It’s good to have him back! Jake Smith, aka The White Buffalo, returns with this, his sixth studio album and the follow up to 2017’s ‘Darkest Darks, Lightest Lights’. It’s also the debut worldwide album release on Snakefarm Records, a young label within the Universal Music Group, with a focus on roots, country rock, blues & Americana. This album is a great way to introduce the label to the wider world.
‘On The Widow’s Walk’ is exactly the sort of record we’ve come to expect from The White Buffalo – big, narrative driven songs delivered with that strong, slightly gruff voice and a solid but not cluttered musicality that lets you hear individual instruments while appreciating the whole backing track.
This is a good album but that’s also something we’ve come to expect from this artist so what’s new about Jake Smith’s latest release? Well, it feels just that little more solid and assured than previous albums. It’s hard to identify exactly but there’s a renewed confidence about this record that gives it a little more swagger than previous outings. Whether this is down to changes in the way that Smith works or whether it’s the influence of Shooter Jennings, who has produced this album with a particularly deft touch, is impossible to tell but there’s something about this combination of artist and producer that clearly works well. Jennings is building quite a strong reputation as a producer and he’s certainly done a fine job on this album, keeping Smith’s distinctive voice to the fore while keeping the instrumentation well defined. He also contributes some very good keyboard work, most notably with his piano parts on slower songs like ‘The Drifter’, ‘Sycamore’ and title track ‘Widows Walk’.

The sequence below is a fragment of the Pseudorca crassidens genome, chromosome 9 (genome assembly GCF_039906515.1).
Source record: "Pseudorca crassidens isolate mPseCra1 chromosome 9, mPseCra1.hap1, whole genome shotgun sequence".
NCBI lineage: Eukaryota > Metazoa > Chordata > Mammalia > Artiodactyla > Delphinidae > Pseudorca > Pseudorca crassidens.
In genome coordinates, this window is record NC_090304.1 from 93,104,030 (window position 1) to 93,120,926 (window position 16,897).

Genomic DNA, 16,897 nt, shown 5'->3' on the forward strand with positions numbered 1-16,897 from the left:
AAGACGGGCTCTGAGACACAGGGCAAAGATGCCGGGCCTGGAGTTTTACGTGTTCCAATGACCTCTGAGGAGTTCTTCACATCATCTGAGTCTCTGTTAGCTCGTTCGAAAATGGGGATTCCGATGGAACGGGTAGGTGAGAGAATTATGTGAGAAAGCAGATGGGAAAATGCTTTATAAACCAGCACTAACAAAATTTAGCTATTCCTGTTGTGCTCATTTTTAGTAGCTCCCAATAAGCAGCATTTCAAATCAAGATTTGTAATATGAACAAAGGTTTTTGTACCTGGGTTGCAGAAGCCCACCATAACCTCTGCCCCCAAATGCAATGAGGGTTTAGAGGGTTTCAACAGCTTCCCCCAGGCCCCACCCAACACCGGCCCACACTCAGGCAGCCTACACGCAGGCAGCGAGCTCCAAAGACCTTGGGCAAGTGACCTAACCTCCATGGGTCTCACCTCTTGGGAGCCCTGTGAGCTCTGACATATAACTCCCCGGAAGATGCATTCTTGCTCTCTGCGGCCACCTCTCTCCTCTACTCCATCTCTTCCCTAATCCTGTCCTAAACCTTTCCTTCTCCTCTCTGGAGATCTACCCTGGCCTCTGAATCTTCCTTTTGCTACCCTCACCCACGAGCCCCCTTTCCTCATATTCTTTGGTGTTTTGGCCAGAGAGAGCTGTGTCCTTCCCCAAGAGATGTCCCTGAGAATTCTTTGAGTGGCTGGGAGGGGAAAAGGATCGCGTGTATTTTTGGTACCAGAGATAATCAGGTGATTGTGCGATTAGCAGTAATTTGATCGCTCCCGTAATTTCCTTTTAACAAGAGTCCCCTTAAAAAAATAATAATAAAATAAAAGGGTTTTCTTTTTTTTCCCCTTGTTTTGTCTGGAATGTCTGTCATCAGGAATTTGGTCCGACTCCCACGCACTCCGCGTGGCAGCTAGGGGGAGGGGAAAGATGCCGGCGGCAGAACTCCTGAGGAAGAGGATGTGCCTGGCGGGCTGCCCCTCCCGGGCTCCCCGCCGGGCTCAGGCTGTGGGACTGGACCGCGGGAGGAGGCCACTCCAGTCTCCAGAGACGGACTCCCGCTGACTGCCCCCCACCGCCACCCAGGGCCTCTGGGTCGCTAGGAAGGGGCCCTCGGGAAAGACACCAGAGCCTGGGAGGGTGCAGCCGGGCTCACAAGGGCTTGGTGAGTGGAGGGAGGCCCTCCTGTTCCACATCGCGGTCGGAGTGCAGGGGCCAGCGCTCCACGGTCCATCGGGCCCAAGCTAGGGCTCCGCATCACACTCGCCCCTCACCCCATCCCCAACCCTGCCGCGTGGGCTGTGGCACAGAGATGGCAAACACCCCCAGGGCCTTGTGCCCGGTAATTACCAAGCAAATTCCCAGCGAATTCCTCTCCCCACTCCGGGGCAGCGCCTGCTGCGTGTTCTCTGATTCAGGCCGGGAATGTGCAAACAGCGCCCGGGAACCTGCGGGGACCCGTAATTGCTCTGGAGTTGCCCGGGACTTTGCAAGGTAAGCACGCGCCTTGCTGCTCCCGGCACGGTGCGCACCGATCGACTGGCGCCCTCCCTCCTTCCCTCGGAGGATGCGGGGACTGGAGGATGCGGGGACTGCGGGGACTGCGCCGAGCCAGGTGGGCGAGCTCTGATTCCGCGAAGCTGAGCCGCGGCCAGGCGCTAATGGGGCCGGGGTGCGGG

Apart from Smith’s own guitar work the other musicians on the album are drummer Matt Lynott and bassist Christopher Hoffee, who also contributed additional guitar parts and the whole band gels together well. The album has a really nice balance between slower tracks and some out and out rockers, like opener ‘Problem Solution’ and the quite punky ‘Faster Than Fire’ and it illustrates what a fine instrument Smith’s voice is – a gravelly baritone that really drives the rockers but has depth and warmth for the ballads and slower tracks.
Originally this recording was, apparently, planned as a concept album and the title, ‘On the Widow’s Walk’, refers to the balconies, found on buildings in American seaport towns, where wives would pace up and down waiting for news of their husbands’ safe return from sea. Not wanting to exclude tracks that didn’t fit the initial narrative Smith decided to move away from the original concept of oceans, loss and longing to make an album that’s more about a wider range of emotional responses to everything from the march of technology in ‘Cursive’ through to the complete collapse of a moral compass in the darkly dissonant ‘The Rapture’, the most intense track on the album and an adventurous choice for lead single from this recording – “I stifle all my urges/but the poison only grows/the hunger boils inside of me/’til the evil overflows”.
“Adventurous” is a word that really sums up this album, from the grand scale of the songs to the powerful production and, through it all, that voice that is so relentless in its pursuit of a song’s emotion.
If you haven’t listened to The White Buffalo before you really need to hear what is one of the increasingly outstanding artists in the world of Americana. This could be the album that finally reaches the wider audience Jake Smith so richly deserves.